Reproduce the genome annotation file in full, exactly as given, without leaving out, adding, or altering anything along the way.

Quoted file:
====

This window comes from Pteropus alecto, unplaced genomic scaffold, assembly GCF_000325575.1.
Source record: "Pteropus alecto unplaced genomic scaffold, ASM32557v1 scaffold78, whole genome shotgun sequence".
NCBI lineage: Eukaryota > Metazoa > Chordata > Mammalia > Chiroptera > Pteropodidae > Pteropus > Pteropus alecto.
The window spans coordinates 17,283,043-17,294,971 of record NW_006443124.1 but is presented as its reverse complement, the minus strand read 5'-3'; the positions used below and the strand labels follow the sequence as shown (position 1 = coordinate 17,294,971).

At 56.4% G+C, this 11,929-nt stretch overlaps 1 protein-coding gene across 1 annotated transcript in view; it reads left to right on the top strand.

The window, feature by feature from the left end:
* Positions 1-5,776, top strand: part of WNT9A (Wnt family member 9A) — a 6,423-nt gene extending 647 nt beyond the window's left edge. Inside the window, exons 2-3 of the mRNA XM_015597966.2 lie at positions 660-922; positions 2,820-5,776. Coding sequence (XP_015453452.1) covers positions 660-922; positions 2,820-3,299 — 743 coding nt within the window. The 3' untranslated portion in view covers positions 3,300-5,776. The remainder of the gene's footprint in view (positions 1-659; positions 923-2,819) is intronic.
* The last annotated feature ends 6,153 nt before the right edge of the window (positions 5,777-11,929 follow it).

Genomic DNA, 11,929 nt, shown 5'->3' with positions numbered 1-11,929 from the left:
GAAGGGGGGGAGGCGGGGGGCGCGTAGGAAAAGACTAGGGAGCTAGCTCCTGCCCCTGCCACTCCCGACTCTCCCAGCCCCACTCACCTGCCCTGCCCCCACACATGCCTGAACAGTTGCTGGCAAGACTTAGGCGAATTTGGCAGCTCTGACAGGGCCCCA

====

This window comes from Pteropus alecto, unplaced genomic scaffold, assembly GCF_000325575.1.
Source record: "Pteropus alecto unplaced genomic scaffold, ASM32557v1 scaffold78, whole genome shotgun sequence".
NCBI lineage: Eukaryota > Metazoa > Chordata > Mammalia > Chiroptera > Pteropodidae > Pteropus > Pteropus alecto.
The window spans coordinates 17,283,043-17,294,971 of record NW_006443124.1 but is presented as its reverse complement, the minus strand read 5'-3'; the positions used below and the strand labels follow the sequence as shown (position 1 = coordinate 17,294,971).

At 56.4% G+C, this 11,929-nt stretch overlaps 1 protein-coding gene across 1 annotated transcript in view; it reads left to right on the top strand.

The window, feature by feature from the left end:
* Positions 1-5,776, top strand: part of WNT9A (Wnt family member 9A) — a 6,423-nt gene extending 647 nt beyond the window's left edge. Inside the window, exons 2-3 of the mRNA XM_015597966.2 lie at positions 660-922; positions 2,820-5,776. Coding sequence (XP_015453452.1) covers positions 660-922; positions 2,820-3,299 — 743 coding nt within the window. The 3' untranslated portion in view covers positions 3,300-5,776. The remainder of the gene's footprint in view (positions 1-659; positions 923-2,819) is intronic.
* The last annotated feature ends 6,153 nt before the right edge of the window (positions 5,777-11,929 follow it).

Genomic DNA, 11,929 nt, shown 5'->3' with positions numbered 1-11,929 from the left:
GAAGGGGGGGAGGCGGGGGGCGCGTAGGAAAAGACTAGGGAGCTAGCTCCTGCCCCTGCCACTCCCGACTCTCCCAGCCCCACTCACCTGCCCTGCCCCCACACATGCCTGAACAGTTGCTGGCAAGACTTAGGCGAATTTGGCAGCTCTGACAGGGCCCCA